[SciPy-dev] Dropping djbfft ?

David Cournapeau david@ar.media.kyoto-u.ac...
Mon May 12 20:07:41 CDT 2008

eric jones wrote:
> Hey David,
> When we put the fft library together back in 2001-2002, there wasn't a  
> good alternative for a fast fft package that wasn't GPLed.  fftw was  
> reasonably fast and fully functioning, but GPLed.  fftpack had the  
> functionality, but not the speed.  djbfft (at the time) was noticeably  
> faster than either of these for its important subset of functionality  
> (radix 2), but wasn't full featured.  The combination of djbfft and  
> fftpack gave us a BSD compatible and fast library for SciPy.  This was  
> the combination that we used to build the binaries that were available  
> from the scipy.org website.
> Having been out of the building SciPy game for a while, my question  
> would be, what fft libraries are used now to build the binaries for  
> scipy.org?  Are they using fftpack only?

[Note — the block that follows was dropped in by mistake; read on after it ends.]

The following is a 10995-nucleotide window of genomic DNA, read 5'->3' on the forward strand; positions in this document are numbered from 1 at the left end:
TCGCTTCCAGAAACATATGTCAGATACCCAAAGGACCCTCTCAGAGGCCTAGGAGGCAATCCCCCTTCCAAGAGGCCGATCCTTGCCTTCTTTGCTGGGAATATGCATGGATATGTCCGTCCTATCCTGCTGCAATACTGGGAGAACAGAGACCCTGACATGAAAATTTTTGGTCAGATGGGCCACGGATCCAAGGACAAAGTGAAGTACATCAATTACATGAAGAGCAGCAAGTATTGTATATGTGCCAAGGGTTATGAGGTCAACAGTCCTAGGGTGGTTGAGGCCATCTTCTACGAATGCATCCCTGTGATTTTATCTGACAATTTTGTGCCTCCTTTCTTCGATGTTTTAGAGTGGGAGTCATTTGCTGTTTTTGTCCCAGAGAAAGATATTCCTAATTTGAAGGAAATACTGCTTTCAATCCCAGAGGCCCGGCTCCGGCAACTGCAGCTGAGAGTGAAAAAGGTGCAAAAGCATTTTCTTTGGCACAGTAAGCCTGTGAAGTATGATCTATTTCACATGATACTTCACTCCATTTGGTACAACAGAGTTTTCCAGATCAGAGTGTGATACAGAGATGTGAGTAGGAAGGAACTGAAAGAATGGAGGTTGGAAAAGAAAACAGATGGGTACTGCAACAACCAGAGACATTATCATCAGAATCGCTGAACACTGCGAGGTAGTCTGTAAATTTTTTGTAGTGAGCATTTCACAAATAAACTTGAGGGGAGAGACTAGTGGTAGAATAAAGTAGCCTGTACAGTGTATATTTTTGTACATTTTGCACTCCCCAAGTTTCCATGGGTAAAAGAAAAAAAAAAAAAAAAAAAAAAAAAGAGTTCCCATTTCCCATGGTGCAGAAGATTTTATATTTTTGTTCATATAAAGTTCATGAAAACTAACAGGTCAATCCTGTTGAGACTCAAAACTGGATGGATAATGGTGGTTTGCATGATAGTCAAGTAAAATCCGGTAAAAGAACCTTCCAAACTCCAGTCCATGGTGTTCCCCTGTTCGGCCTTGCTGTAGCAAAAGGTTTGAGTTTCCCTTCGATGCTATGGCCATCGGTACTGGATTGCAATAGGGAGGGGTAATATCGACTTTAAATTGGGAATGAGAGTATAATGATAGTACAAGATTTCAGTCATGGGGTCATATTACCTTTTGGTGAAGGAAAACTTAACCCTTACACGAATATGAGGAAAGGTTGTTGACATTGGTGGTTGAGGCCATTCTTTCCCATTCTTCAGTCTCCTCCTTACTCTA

Hi Eric,

    My understanding is that, at least for the windows binaries, only 
fftpack is used. I would guess that on linux, people use fftw3, since it 
is packaged by most distributions.

    The problem is not a build issue per se. Because djbfft only 
supports 2^n, single dimension, we need to use another backend at the 
same time. Today, we support 4 backends (+ djbfft), which means I have 
to test 8 combinations (not 9 because when mkl is used, djbfft is not 
used at all). This, combined to the fact that every fft backend is 
different, makes moving forward more painful that I wished.

    I think the speed issue is a bit moot, in the sense that right now, 
we do not use the backends very efficiently anyway. I started working on 
fftpack to get more speed (in place and out of place, float support, 
fftw plan control), but instead of improving the code, I am spending 
most of my time checking that I am not breaking any possible environment 



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